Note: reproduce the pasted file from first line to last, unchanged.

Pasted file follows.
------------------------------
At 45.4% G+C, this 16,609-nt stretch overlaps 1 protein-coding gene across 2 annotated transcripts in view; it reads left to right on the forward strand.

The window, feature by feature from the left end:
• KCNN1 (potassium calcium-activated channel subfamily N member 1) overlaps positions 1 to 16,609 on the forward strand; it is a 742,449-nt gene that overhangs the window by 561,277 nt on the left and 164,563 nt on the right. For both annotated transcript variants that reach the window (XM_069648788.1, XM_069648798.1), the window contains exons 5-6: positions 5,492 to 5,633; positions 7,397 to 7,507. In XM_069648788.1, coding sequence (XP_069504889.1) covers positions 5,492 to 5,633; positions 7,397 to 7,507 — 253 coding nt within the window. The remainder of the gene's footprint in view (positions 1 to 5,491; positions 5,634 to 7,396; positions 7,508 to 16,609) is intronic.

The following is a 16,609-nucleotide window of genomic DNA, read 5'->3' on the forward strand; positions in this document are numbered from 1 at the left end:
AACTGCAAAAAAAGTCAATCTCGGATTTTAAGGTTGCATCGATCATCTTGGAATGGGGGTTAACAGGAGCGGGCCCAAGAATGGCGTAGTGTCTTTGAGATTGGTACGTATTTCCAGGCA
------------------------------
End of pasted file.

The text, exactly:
At 45.4% G+C, this 16,609-nt stretch overlaps 1 protein-coding gene across 2 annotated transcripts in view; it reads left to right on the forward strand.

The window, feature by feature from the left end:
• KCNN1 (potassium calcium-activated channel subfamily N member 1) overlaps positions 1 to 16,609 on the forward strand; it is a 742,449-nt gene that overhangs the window by 561,277 nt on the left and 164,563 nt on the right. For both annotated transcript variants that reach the window (XM_069648788.1, XM_069648798.1), the window contains exons 5-6: positions 5,492 to 5,633; positions 7,397 to 7,507. In XM_069648788.1, coding sequence (XP_069504889.1) covers positions 5,492 to 5,633; positions 7,397 to 7,507 — 253 coding nt within the window. The remainder of the gene's footprint in view (positions 1 to 5,491; positions 5,634 to 7,396; positions 7,508 to 16,609) is intronic.

The following is a 16,609-nucleotide window of genomic DNA, read 5'->3' on the forward strand; positions in this document are numbered from 1 at the left end:
AACTGCAAAAAAAGTCAATCTCGGATTTTAAGGTTGCATCGATCATCTTGGAATGGGGGTTAACAGGAGCGGGCCCAAGAATGGCGTAGTGTCTTTGAGATTGGTACGTATTTCCAGGCA